The Teacher’s Amusement Center

April 22, 2008

It’s CRCT Week!

Filed under: Joke — sciencefun @ 7:47 am
Tags: , ,

Severe Weather Testing Protocols

1. Should a severe weather situation occur during testing, please

remain calm. To display any kind of anxiety would be a testing irregularity

and must be reported.

2. Please do not look out the window to watch for approaching

tornadoes. You must monitor the students at all times. To do otherwise would

be a testing irregularity and must be reported.

3. Should students notice an approaching tornado and begin to cry,

please make every effort to protect their testing materials from the flow of

tears and sinus drainage.

4. Should a flying object come through your window during testing,

please make every effort to ensure that it does not land on a testing

booklet or an answer sheet. Please make sure to soften the landing of the

flying object so that it will not disturb the students while testing.

5. Should shards of glass from a broken window come flying into the

room, have the students use their bodies to shield their testing materials

so that they will not be damaged. Have plenty of gauze on hand to ensure

that no one accidentally bleeds on the answer documents. Damaged answer

sheets will not scan properly.

6. Should gale force winds ensue, please have everyone stuff their

test booklets and answer sheets into their shirtsbeing very careful not to

bend them because bent answer documents will not scan properly.

7. If any student gets sucked into the vortex of the funnel cloud,

please make sure they mark at least one answer before departingand of course

make sure they leave their answer sheets and test booklets behind. You will

have to account for those.

8. Should a funnel cloud pick you, the test administrator, up and take

you flying over the rainbow, you will still be required to account for all

of your testing materials when you land so please take extra precautions.

Remember, once you have checked them out, they should never leave your


9. When rescue workers arrive to dig you out of the rubble, please

make sure that they do not, at any time, look at or handle the testing

materials. Once you have been treated for your injuries, you will still be

responsible for checking your materials back in. Search dogs will not be

allowed to sift through the rubble for lost testsunless of course they have

been through standardized test training.

10. Please do not pray should a severe weather situation arise. Your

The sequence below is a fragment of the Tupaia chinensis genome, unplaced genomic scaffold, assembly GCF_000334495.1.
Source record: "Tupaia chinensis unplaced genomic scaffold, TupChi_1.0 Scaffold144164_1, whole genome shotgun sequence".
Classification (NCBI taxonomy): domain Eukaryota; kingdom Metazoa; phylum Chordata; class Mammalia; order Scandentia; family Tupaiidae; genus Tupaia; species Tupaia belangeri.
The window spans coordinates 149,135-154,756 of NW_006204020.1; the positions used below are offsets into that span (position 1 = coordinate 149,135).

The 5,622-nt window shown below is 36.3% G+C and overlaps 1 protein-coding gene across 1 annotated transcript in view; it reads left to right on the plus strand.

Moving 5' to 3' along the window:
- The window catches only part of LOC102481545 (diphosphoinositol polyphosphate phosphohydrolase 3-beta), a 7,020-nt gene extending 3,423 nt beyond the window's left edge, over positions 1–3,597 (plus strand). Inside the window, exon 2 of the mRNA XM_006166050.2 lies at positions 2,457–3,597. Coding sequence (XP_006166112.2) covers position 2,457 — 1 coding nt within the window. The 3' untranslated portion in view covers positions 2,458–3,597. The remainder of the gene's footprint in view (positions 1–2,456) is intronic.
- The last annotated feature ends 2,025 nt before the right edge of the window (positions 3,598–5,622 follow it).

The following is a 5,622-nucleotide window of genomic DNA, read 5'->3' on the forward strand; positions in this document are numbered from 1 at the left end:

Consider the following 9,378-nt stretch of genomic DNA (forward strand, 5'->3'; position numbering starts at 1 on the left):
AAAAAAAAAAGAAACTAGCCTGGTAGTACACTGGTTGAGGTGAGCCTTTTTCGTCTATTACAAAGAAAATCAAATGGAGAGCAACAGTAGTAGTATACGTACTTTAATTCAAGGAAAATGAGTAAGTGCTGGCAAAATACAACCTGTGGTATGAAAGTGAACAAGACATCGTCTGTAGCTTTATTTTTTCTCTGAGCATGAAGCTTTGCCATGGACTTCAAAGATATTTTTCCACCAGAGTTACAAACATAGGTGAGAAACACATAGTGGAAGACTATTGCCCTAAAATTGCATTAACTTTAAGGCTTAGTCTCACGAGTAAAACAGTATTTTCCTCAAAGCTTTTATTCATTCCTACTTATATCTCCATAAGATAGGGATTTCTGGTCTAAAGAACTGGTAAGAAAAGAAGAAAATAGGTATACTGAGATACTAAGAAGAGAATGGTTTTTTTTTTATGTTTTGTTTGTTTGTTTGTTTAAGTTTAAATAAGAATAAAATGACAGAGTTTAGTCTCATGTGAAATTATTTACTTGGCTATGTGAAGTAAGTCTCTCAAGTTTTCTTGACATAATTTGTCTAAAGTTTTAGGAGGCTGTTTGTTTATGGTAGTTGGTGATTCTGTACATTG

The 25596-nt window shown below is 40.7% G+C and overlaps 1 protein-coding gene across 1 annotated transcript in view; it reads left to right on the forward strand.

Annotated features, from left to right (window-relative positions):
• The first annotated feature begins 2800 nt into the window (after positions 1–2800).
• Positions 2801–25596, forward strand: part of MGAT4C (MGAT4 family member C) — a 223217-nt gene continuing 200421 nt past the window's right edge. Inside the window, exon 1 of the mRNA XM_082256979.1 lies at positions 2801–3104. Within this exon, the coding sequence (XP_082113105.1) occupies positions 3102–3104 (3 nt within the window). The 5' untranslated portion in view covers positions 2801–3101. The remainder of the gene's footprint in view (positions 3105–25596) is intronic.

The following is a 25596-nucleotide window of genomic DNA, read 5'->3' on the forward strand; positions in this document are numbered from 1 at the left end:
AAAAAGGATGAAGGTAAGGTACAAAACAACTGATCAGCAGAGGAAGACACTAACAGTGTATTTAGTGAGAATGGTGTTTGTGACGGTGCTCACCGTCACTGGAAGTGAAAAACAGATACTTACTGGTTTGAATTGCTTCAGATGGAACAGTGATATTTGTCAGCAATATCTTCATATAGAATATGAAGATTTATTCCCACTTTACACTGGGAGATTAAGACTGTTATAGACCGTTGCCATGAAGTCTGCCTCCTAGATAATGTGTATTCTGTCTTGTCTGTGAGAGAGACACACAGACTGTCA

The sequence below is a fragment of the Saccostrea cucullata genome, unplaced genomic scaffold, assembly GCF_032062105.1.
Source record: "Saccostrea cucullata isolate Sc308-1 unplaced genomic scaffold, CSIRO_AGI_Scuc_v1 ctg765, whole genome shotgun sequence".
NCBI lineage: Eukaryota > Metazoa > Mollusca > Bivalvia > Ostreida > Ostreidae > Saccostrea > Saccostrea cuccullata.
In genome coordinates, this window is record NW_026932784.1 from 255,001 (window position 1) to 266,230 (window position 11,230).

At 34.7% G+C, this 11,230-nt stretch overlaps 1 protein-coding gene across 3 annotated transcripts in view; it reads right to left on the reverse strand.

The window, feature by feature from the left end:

priority is to actively monitor the test and a student might mark in the

wrong section if you are praying instead of monitoring. Im sure God will put

war, world hunger, crime, and the presidential primaries on hold until after

testing is over. He knows how important this test is.

September 18, 2007

Sorry, busy day. No picture, just joke.

Filed under: Joke,Life Science,Math,Physical Science — sciencefun @ 12:54 pm

A physicist, a biologist, and a mathematician are sitting in a café and notice people going into and coming out of the house across the street. First they see two people going into the house. Time passes. After a while, they notice three people coming out of the house.

The physicist says, “The initial measurement was not accurate.”

The biologist says, “They must have reproduced.”

The mathematician says, “If one person enters the house, then it will be empty again.”

August 21, 2007

Bonus points if you figure out the punchline before you read it

Filed under: Joke,Language Arts,Puns,Story — sciencefun @ 9:02 am

An English doctor is being shown around a Scottish hospital.
He is shown into a ward with a number of patients who show no
obvious signs of injury. He goes to examine the first patient he sees,

and the man proclaims:

“Fair fa’ yer honest, sonsie face, Great chieftain o’ the puddin’ race!”

The English doctor, somewhat taken aback, goes to the next patient,
and immediately the patient launches into:

“Some hae meat and canna eat, And some wad eat that want it.”

This continues with the next patient:

“Wee sleekit cow’rin tim’rous beastie, O what a panic’s in thy breastie!”

“Well,” the English doctor mutters to his Scottish colleague, “I
see you saved the psychiatric ward for the last.”

“Ach no,” the Scottish doctor corrected him, “this is the serious Burns Unit.”

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